Already well-known during his lifetime, Frank Lloyd Wright was recognized in 1991 by the American Institute of Architects as 'the greatest American architect of all time'.

I was so looking forward to seeing work more of this brilliant, eccentric, and multi-talented man. I'm very familiar with the Marin County Civic Center in the San Francisco Bay Area. And a dear friend and I attended a service at the Unitarian Church in Oak Park, Chicago, IL But he was prolific...AND two notable houses were conveniently located on my journey.



"FALLINGWATER: Designed by Frank Lloyd Wright (1867-1959), this house was built in 1936 as a family retreat for Pittsburgh businessman Edgar J. Kaufman. Widely admired for its design, it is dramatically cantilevered over a waterfall: it exemplifies Wright's desire to join architecture with nature. Edgar Kaufman Jr. presented the house to the Western Pennsylvania Conservancy in 1963."

Definition of cantilever style: A cantilever is a beam supported on only one end. The beam carries the load to the support where it is resisted by moment and shear stress. Cantilever construction allows for overhanging structures without external bracing. For example cantilevers can be created by an extension of a simply supported beam (such as the way a diving-board is anchored and extends over the edge of a swimming pool).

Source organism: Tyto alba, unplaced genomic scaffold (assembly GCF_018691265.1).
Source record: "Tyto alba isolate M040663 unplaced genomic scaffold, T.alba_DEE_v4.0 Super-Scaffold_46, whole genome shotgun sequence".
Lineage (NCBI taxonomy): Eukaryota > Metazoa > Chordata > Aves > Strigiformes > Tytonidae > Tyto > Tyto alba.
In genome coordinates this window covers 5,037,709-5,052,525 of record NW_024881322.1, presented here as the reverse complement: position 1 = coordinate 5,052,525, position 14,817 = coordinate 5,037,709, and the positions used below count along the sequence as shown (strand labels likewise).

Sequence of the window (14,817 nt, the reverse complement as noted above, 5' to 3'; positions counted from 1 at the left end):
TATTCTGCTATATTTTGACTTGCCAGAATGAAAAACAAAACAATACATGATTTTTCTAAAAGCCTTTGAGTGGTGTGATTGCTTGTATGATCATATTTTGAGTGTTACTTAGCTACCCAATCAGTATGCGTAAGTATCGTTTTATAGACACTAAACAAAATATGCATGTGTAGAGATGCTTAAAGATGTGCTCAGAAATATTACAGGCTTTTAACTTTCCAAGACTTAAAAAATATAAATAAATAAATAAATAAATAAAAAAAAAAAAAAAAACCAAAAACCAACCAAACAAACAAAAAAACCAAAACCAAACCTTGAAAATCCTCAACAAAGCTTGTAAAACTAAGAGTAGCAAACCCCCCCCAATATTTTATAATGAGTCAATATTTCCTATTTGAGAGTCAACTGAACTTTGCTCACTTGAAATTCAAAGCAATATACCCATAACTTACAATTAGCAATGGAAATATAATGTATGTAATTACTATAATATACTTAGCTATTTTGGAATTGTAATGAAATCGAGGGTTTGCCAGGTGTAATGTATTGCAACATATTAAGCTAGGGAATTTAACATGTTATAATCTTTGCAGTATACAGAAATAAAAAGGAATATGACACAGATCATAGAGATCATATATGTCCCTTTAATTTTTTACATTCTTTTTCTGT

en.wikipedia.org/wiki/Cantilever

Here are some shots I took of the fabulous structure Fallingwater, which though immensely indaequate, show how his organic architecture is integrated into the woods and over the waterfall, and some of the amazing angles and design motifs:



















"Frank Lloyd Wright was an American architect, interior designer, writer and educator, who designed more than 1,000 projects, which resulted in more than 500 completed works. Wright promoted organic architecture (exemplified by Fallingwater and Graycliff), was a leader of the Prairie School movement of architecture , and developed the concept of the Usonian home.